Here are some off-the-cuff cybersecurity policy suggestions. While not much thought has gone into them, I claim they are vastly better than Bush's. They are based on Republican principles, as well as cybersecurity expertise.
1. Retaliate against China
In reality, most cyber attacks from China are not directed by the government. It's just that they encourage a culture that rewards people who hack America. But we do have have clear evidence of the Chinese government conducting cyberwar against the United States, such as the DDoS on GitHub.
Retaliating in cyber-space itself is a bad idea, as that legitimatizes cyberspace as a battleground for attacks against us. But we should retaliate in other ways, such as trade restrictions. In the near term, this will hurt the United States, too. But in the long run, China needs to fear consequences for it's unrestricted hacking against us. Without consequences, China will never stop.
2. Government fix thyself
Before government tampers with the free market, they need to solve their own cyber issues first. We can't expect the government to "promote best practices in the private sector", as Bush wants, unless they first implement those best practices in the government sector.
That the OPM hack happened is inexcusable. It's not simply that OPM failed at "best practices", but that the data never should have been Internet-accessible in the first place. I point to this policy because it's radically different from Jeb Bush's. Disconnecting a department's computers from the Internet is a radical policy that doesn't happen because of internal resistance. It takes a strong leader with a competent cyber team to overcome such resistance.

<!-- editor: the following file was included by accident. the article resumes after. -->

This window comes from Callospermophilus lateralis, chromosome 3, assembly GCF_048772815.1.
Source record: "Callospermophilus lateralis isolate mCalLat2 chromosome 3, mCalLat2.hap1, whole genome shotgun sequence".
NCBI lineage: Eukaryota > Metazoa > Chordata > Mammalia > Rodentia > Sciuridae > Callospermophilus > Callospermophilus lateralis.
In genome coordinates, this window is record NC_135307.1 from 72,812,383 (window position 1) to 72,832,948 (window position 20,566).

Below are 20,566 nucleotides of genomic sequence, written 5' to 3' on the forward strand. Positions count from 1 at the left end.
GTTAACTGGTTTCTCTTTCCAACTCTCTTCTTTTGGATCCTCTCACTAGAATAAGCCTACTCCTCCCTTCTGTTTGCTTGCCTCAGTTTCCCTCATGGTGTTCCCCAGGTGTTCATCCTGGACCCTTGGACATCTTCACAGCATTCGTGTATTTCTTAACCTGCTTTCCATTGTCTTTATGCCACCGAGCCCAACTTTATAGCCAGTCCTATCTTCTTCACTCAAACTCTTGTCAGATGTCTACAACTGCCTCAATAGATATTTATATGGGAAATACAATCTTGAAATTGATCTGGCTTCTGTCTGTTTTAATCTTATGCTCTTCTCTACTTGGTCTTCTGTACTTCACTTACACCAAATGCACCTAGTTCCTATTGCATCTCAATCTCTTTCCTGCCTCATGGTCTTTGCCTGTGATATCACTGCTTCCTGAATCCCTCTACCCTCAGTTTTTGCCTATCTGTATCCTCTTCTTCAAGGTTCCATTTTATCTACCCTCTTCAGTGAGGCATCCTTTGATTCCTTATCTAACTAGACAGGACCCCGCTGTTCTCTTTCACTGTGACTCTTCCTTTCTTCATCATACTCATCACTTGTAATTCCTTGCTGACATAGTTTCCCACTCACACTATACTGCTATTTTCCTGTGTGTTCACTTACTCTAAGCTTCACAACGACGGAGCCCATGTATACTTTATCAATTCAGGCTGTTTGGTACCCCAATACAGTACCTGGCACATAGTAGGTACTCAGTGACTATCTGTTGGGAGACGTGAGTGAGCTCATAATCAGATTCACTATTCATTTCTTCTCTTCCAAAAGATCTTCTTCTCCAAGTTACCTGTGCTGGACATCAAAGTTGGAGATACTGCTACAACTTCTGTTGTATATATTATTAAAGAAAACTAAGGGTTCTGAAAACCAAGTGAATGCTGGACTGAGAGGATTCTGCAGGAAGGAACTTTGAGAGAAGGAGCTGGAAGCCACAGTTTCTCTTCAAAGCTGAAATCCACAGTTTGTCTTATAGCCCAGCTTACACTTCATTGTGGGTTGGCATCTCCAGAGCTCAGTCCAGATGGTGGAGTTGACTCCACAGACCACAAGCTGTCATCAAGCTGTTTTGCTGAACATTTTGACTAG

Bush's solution to OPM, firing the leaders, is attractive, but incomplete. You also fire leaders who don't deliver on other demands, such as easy access to data from other departments. Sometimes these demands are incompatible. It's often the leaders above departments who are fault, giving subordinates an impossible task. It's the sort that says "I don't care about the obstacles -- just make it happen". What you've created is an environment where the leaders choose the option that will keep them in job the longest. That means doing the insecure thing now, to avoid getting fired now, and hope hackers don't find out until they've moved onto some other job.
3. Get a technical cyberczar
From Bush's brother through Obama, all cyberczars have been cyber-weenies with essentially no technical knowledge. Indeed, the current cyberczar prides himself on his lack of technical knowledge, believing (falsely) that it allows him to see the bigger picture without getting bogged down in details.